Motifs in 1984

Instructor: Brooke Sheridan

Brooke has an MA/MFA English literature and creative writing. She teaches college composition and world literature.

This lesson looks at how George Orwell uses the motifs of information control, thought control, and the relative freedom of the proletariat to support the primary themes in his novel 1984. After you learn about these motifs in the story, you can test your new knowledge with a quiz!

Information Control

A major theme driving George Orwell's 1984 is the totalitarian government under which the main character, Winston Smith, lives. If you need a refresher, totalitarianism is a type of system in which the government exercises complete control over its citizens. To help create the oppressive sense of this totalitarian government, Orwell employs information control. The Party, the inner circle of government big-wigs, dictates the information that reaches the citizens of Oceania, one of the fictional superpowers of the novel, and in fact changes that information whenever it suits their cause. These changes include manipulating history itself by revising newspapers, textbooks, newsreels, and any other information delivery system that we might otherwise think of as fixed and unchanging.

But why? The Party must know that the citizens can remember who they're at war with, for example. But The Party changes this information occasionally: Oceania is at war with Eurasia; Oceania has always been at war with Eurasia. Except...weren't we at war with Eastasia last week? Of course the citizens remember. What matters is that they don't question the information The Party presents, because they know the consequences are dire. That is how information control fuels The Party's power. The Party's ability to deliver conflicting information without recognizing the conflict is called doublethink.

An example of The Party

Thought Control

The Party's totalitarian power is further supported by near-constant surveillance in the form of telescreens, the thought police, and even children used as junior spies. Through the eyes of Winston Smith, the reader realizes that the citizens of Oceania live and work in the omnipresence of telescreens, which people can watch, but which can also watch them right back. It can also hear what they're saying, as can hidden microphones all over the city. With this type of surveillance, along with the thought police, citizens learn that even the simplest change in facial expression can trigger suspicion. With that level of scrutiny, it's best to control your thoughts, to learn to obey The Party and to love Big Brother, the leader of Oceania. In these ways, The Party again is using fear as a form of control--citizens 'choose' to control their thoughts, but only because they have no other choice. The Party may not be directly tapping into the brains of the citizens of Oceania like telepathic aliens out of Star Trek, but they might as well be.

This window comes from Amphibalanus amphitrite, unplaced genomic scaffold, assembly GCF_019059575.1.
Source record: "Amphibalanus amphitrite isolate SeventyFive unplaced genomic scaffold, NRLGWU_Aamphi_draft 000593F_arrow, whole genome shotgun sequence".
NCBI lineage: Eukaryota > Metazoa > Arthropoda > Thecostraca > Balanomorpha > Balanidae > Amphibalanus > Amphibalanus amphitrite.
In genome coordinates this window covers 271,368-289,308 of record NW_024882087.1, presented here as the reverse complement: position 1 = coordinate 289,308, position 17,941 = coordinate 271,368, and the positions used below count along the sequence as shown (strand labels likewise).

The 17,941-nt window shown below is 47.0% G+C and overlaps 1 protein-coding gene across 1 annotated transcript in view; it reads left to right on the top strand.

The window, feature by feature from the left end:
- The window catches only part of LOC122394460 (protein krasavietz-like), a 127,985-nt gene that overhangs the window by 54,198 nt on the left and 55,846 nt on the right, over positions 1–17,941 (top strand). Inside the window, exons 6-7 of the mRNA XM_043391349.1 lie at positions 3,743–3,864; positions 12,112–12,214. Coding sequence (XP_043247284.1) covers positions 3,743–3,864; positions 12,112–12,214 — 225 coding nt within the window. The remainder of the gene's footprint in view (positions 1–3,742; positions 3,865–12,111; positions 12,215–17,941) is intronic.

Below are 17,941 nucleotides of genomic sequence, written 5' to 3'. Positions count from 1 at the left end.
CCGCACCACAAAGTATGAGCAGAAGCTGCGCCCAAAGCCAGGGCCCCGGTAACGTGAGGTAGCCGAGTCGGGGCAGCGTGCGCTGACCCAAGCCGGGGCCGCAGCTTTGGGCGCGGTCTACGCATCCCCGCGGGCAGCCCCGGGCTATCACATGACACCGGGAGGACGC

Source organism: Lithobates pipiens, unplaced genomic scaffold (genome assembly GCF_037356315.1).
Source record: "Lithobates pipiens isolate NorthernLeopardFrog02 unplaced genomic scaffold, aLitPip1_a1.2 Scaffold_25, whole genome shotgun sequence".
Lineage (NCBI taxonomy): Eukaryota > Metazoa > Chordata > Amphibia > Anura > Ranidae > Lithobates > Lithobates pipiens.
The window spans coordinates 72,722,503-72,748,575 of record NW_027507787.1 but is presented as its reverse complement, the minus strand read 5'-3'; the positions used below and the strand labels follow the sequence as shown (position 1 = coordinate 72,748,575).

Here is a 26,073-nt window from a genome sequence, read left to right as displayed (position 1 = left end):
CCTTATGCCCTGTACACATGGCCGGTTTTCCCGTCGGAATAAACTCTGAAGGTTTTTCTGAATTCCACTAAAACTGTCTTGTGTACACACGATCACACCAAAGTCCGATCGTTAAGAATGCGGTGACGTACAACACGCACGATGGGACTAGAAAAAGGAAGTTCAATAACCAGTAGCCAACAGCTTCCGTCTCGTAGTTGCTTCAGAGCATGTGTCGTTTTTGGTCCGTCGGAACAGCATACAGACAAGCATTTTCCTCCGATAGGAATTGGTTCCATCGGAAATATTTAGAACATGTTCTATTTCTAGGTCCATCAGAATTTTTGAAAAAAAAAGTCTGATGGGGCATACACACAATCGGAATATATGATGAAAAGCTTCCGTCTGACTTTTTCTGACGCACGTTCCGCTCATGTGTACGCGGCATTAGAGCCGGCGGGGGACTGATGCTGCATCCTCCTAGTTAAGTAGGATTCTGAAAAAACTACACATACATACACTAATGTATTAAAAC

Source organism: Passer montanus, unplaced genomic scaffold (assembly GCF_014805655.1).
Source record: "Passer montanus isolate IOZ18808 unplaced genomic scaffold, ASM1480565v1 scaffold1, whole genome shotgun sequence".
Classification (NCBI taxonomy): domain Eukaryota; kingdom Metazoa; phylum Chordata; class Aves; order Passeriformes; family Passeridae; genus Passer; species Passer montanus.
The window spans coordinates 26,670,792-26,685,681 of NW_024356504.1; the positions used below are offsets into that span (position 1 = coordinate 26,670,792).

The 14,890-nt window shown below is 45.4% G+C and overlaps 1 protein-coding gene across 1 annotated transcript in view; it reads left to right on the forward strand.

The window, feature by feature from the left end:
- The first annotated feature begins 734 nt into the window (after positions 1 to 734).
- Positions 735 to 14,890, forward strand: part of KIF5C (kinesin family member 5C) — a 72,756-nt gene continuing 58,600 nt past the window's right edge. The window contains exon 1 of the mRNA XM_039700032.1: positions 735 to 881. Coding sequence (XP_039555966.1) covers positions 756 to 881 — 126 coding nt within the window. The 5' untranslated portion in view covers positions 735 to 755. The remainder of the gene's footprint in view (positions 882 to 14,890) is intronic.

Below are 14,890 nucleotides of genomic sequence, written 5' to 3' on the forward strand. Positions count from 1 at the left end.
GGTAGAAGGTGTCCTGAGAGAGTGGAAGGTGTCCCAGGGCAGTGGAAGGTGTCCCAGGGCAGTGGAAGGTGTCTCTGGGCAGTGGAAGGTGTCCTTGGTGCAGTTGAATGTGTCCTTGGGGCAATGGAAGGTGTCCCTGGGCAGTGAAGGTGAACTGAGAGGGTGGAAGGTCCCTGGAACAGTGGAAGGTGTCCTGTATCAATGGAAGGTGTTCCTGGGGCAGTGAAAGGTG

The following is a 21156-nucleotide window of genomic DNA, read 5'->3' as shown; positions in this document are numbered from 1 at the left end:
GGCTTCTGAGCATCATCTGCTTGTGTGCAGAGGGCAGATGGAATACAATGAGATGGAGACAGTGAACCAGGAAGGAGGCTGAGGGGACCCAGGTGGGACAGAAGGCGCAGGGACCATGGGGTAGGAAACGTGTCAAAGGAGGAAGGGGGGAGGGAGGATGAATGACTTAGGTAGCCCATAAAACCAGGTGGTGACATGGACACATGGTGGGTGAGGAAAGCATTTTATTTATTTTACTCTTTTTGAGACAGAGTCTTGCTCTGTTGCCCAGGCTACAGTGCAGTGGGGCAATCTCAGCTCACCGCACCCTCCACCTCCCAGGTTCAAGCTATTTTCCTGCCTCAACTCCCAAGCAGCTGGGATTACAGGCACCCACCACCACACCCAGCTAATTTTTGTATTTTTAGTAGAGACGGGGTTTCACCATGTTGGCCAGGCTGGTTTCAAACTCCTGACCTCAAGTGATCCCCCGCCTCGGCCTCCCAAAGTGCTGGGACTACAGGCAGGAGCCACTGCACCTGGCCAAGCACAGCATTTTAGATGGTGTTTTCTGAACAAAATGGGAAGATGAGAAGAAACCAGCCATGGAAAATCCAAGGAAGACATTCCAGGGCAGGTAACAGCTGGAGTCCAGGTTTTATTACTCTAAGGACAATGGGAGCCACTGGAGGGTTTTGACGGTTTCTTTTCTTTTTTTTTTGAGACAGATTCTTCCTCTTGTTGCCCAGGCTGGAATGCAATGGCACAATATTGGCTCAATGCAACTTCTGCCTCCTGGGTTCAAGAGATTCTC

In totalitarian Oceania, TV watches you!

The Party also attempts to control thought through the manipulation of language. Orwell introduces Newspeak, a language system based on English but severely restricted. For example, multiple superlatives do not exist in Newspeak, so the words 'wonderful' 'extraordinary' or 'fabulous' have been eliminated. Instead, the word would be 'doubleplusgood' in Newspeak--and nothing else. The government's simplification of language is also an attempt to simplify human thought by eliminating words and ideas that exist in the gray areas. It is easier for The Party to exist in absolutes: good or bad, yes or no, obedience or subversion.

The Relative Freedom of the Proletariat

Winston and his lover Julia find a temporary reprieve from the oppression of The Party in the poor quarters of town where the proletariat citizens live. These people are working class, and far less subject to the surveillance and thought control of the government. As Winston watches these people go about their lives--poor as they may be--he comes to believe that a future free from Big Brother and The Party is in the hands of the proletariat. The government lulls its outer-party citizens (like Winston) into believing they are being taken care of by being housed, fed, clothed, etc., while the proletariat languish in poverty.

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